Opportunity Zones Tax Credits

Opportunity Zones

August 16, 2022

What Is an Opportunity Zone?

An opportunity zone is a federally designated low-income area that offers tax incentives for investment in qualified local businesses and property. Also called a "Qualified Opportunity Zone" or "QOZ," they were created by the 2017 Tax Cuts and Jobs Act (TCJA) to encourage long-term, private investment in economically distressed communities.

The opportunity zone program was conceived by tech entrepreneur Sean Parker and his Economic Innovation Group. The program had bipartisan support and resulted in two new sections in the Internal Revenue Code: 1400Z-1 and 1400Z-2.

Where Are Opportunity Zones in the United States?

There are 8,746 opportunity zones in the U.S. and U.S. territories. Check out the official HUD Opportunity Zone website for additional detailed resources.

Opportunity Zones in the United States Infographic Map

A few states, including California, Massachusetts, Mississippi and North Carolina, do not conform to the federal opportunity zone tax rules. Investors from nonconforming states do not get state tax benefits for their opportunity zone investments, and would therefore only benefit from the federal program. In those states that do conform to the federal opportunity zone tax rules, the applicable capital gains tax for both federal and state is deferred and avoided.

How Do Opportunity Zones Work?

Opportunity zones provide tax benefits to individuals or corporations who reinvest short-term or long-term capital gains in a Qualified Opportunity Fund (QOF). To get the maximum tax benefit, the gains must stay invested in the QOF for at least 10 years. The opportunity zone designations expire at the end of 2028, but investors have until 2047 to dispose of their QOF investment and make basis step-up elections.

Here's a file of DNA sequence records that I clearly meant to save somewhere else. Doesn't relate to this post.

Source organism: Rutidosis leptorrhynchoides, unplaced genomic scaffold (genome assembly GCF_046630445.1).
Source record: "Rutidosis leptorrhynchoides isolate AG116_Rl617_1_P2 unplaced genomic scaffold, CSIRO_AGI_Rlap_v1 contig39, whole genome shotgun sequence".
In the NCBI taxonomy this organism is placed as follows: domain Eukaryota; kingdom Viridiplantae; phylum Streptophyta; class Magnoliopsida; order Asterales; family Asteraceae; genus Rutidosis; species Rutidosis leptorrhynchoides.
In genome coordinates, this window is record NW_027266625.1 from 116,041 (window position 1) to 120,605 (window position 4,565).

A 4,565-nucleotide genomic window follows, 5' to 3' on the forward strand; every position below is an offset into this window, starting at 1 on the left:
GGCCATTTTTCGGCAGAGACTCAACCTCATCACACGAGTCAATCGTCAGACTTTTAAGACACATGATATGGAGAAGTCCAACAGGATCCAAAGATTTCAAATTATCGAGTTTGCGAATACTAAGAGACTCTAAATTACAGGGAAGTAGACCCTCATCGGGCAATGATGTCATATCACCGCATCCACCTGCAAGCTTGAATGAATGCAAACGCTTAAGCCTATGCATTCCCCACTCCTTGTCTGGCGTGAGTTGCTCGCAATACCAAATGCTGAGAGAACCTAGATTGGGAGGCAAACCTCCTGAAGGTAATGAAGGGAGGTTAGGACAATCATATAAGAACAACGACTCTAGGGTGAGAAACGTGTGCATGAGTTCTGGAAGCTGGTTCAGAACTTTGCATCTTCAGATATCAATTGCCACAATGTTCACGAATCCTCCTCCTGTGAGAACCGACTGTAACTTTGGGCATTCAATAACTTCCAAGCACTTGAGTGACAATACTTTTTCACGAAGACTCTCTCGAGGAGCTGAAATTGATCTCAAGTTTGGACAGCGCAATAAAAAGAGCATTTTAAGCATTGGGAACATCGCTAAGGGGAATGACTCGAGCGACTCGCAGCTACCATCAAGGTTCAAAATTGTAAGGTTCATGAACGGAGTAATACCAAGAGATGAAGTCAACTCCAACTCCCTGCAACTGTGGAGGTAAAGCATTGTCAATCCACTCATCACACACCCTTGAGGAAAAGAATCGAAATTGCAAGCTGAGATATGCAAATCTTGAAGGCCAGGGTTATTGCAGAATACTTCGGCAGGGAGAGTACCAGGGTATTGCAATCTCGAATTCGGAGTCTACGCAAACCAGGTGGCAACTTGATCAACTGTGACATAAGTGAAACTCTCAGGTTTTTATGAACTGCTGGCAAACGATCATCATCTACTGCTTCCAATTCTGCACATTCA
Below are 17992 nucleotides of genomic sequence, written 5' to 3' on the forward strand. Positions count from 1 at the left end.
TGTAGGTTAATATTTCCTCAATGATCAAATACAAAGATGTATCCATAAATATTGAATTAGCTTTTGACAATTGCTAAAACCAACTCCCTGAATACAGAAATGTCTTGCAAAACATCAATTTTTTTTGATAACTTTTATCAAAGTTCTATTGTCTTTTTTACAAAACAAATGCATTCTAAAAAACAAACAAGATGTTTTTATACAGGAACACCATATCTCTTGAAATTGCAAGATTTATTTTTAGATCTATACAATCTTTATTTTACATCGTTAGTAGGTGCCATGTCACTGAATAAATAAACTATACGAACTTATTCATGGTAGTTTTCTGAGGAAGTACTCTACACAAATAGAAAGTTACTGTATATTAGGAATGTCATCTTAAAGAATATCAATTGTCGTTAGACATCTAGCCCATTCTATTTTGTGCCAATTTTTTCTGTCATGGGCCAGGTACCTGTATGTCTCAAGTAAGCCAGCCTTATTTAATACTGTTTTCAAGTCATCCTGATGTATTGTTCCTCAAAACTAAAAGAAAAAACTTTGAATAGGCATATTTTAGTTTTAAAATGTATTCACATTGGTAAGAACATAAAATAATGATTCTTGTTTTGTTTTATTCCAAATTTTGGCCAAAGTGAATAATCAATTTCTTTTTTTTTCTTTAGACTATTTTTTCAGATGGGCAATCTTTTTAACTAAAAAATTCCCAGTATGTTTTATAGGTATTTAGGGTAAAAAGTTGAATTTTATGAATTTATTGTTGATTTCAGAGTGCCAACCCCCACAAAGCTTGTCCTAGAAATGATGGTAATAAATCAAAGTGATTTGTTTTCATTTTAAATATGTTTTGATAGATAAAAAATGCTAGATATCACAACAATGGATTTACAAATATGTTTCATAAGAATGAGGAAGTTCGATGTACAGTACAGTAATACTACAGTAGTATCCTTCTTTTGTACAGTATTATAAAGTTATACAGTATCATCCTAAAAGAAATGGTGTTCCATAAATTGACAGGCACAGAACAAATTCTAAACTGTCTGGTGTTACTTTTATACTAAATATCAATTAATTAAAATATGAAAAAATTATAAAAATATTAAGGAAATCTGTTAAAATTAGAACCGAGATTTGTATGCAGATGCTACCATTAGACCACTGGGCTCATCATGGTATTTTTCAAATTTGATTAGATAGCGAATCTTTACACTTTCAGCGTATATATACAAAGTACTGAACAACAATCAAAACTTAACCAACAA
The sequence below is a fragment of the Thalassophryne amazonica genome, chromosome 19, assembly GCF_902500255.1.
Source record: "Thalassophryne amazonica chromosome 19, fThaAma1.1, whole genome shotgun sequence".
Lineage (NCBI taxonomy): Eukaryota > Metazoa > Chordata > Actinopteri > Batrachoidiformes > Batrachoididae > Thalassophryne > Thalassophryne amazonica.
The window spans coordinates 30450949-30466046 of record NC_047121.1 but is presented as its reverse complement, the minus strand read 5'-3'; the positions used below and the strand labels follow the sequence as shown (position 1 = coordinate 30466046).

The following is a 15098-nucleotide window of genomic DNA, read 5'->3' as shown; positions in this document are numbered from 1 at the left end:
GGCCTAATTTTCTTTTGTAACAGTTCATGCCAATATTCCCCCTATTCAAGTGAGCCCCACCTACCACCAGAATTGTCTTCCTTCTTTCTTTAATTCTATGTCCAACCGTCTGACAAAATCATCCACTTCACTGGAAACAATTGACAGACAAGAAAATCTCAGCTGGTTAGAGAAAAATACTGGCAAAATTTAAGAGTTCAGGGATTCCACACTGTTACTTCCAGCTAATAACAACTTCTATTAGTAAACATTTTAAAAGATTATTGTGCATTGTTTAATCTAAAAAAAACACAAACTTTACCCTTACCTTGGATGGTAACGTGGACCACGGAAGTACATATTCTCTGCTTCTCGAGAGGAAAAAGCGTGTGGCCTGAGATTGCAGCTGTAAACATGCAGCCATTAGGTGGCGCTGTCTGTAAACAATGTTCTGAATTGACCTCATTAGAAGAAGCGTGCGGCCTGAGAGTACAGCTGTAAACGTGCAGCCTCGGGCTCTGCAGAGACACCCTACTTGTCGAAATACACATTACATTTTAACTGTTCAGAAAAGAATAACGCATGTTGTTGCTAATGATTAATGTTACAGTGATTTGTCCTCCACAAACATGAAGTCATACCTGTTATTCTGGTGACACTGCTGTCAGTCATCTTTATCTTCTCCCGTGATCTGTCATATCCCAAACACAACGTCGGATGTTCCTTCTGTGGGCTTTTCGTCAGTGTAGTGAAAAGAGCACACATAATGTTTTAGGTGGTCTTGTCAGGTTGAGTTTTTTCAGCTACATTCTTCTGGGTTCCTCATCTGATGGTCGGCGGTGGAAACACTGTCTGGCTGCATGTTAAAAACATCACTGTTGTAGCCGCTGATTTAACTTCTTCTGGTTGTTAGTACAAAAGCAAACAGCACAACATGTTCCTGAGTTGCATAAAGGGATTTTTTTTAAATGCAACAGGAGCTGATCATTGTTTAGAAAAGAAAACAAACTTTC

Individual investors must attach IRS Form 8997 on their tax return for the year when they invest. This Form 8997 must then be filed every year that the investment stays in a Qualified Opportunity Fund. Investors should also use IRS Form 8949 for the first year in which they invest to report the capital gain investment, offset by a negative number that’s equal to the invested capital gain, which tells the IRS that they do not have to pay tax on the invested gain. For beneficiaries of a trust or estate, there is also a Schedule Form K-1 (IRS Form 1041) for reporting distributions, and then this information is uploaded on the income tax return.

Opportunity Zone Tax Benefits

The opportunity zone program created three main tax benefits for investors, one of which (the increase in cost basis) expired as of the end of 2021:

  • Temporary deferral of taxes on capital gains that are invested in a Qualified Opportunity Fund (QOF). Investors don’t pay tax on those deferred gains until Dec. 31, 2026, or when they dispose of the asset, whichever is earlier.
  • Permanent exclusion from taxable income of new capital gains. When an investment is kept in a QOF for at least 10 years, there is no tax on capital gains that accrued after the investment in the QOF. (The program is meant to provide long-term benefit in low-income census tracts, and 10 years is a good period of time to measure these economic benefits.)